Thursday, 28 January 2010

Stroke Signals

Immobilized, she tries to move her arms, her legs, her toes. But the messages sent from the synapses in her brain to her body are jumbled; somewhere the current is broken. Her eyes, at least, retain their motion, and flash around the kitchen in search of a phone, or a stool to pull herself up with. In the prismatic claws of paralysis, however, such an object’s functionality would be rendered useless, an ironic taunt to her physical state. Air hisses out though her clenched teeth and though she attempts to call for help, her words transpose into the nonsensical vowel sounds of a baby and are not her own.

Matthew’s words pierce through her ensuing panic. Living alone is not a viable option for someone of her age now. There are risks that became dangers if ignored. True to her stubborn nature, she dismissed the idea without due consideration. “People go into those places to wait to die.” She had told him, “I’m sorry darling but I wont do that to myself. You don’t have to worry about me. I’m fit as a fiddle.” Now, with the curse of hindsight, it seems age is the only battle she was doomed to lose.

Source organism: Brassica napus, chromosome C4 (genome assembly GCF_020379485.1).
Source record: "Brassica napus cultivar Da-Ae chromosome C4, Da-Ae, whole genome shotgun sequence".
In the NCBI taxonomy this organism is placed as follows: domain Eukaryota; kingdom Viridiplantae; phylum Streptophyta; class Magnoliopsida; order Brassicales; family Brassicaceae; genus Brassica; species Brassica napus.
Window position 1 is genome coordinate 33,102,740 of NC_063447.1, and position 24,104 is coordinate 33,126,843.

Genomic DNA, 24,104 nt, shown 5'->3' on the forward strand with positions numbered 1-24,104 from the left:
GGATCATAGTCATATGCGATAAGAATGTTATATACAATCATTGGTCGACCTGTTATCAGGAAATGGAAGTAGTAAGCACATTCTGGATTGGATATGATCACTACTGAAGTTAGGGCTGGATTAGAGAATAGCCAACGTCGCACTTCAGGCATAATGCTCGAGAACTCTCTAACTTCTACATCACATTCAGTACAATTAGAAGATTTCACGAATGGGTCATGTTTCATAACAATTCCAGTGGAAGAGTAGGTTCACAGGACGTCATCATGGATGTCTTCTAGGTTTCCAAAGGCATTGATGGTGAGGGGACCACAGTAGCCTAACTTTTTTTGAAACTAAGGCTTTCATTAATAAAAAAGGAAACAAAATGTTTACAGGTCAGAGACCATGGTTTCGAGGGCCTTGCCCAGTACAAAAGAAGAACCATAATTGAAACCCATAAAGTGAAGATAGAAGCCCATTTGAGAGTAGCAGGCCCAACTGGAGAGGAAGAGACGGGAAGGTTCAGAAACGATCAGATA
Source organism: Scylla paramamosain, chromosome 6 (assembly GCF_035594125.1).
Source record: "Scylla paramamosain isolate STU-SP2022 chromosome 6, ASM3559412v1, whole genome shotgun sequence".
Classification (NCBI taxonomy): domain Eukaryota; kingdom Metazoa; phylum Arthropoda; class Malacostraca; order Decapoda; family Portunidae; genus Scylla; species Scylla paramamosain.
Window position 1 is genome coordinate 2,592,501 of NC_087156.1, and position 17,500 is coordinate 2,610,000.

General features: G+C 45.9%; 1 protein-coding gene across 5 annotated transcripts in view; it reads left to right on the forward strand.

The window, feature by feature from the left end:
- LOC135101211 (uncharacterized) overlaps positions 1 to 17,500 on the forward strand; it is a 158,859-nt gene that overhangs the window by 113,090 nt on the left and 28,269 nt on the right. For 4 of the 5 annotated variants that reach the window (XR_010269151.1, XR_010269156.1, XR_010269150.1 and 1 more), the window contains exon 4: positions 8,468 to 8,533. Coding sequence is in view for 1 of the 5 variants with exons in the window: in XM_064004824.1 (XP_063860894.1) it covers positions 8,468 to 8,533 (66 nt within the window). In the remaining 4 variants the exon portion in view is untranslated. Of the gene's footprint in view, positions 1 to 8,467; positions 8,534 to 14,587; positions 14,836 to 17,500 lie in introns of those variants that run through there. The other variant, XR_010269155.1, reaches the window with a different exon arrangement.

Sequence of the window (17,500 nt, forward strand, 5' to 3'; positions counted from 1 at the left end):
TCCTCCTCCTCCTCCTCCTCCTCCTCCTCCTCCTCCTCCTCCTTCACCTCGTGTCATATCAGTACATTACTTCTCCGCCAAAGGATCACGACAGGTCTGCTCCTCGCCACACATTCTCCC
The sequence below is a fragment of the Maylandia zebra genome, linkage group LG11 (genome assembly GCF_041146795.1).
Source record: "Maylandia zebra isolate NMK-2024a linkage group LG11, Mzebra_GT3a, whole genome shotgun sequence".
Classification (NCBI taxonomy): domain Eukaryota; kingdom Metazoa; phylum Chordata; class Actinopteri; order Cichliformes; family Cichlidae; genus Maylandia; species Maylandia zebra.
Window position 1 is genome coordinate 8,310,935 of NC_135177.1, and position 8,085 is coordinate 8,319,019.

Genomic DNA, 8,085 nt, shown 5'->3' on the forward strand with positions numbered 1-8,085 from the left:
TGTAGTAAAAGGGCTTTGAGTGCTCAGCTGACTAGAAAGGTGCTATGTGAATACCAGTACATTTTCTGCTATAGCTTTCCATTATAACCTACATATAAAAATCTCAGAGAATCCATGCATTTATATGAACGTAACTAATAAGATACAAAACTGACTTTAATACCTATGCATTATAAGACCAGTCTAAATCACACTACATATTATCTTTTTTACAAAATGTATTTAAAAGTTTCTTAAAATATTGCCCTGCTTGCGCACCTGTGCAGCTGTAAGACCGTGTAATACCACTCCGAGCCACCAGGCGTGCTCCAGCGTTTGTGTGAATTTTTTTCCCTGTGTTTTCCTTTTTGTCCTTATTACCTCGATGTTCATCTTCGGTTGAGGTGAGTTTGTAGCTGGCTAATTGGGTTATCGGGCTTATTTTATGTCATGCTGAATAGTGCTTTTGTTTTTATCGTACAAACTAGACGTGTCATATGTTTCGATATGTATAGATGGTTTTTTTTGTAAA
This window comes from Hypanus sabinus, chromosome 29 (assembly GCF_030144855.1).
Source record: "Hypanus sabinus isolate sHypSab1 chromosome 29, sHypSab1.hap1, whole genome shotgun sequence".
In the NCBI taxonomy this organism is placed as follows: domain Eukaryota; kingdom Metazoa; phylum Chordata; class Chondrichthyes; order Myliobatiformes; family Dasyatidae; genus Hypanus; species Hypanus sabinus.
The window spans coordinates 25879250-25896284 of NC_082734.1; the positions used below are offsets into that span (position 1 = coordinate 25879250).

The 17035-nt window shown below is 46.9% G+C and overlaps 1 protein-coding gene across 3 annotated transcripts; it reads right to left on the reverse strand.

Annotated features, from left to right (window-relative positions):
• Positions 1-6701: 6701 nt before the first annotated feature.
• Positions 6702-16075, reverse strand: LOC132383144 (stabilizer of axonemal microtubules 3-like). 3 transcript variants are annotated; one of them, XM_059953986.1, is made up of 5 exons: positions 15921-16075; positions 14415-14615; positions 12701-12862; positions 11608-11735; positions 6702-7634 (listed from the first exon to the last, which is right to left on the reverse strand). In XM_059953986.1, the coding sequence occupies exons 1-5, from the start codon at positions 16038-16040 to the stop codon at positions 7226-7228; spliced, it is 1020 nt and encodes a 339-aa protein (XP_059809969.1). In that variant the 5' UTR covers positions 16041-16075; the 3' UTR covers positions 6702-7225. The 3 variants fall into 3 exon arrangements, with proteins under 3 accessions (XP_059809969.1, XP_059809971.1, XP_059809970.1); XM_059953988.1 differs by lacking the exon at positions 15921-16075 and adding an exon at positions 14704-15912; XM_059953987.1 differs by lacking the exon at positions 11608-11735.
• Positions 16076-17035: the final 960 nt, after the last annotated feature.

Her thoughts whirl as if caught in a maelstrom. She had had no chest pains, no tingling down her arms. But if not a heart attack, what else? An explosion in her brain, like a firecracker lighting the sky, was her only indicator, and in the grips of panic she couldn’t decipher its meaning. Skimbleshanks, her gargantuan ginger cat strutted into the kitchen and jumped on to the worktop. Her eyes follow his movements as the cat sniffs at the jug of milk and then bats it with a fat paw. A waterfall of white gushes over the counter drips on her face with metronomic rhythm. She closes her eyes and in her mind she began to scream.

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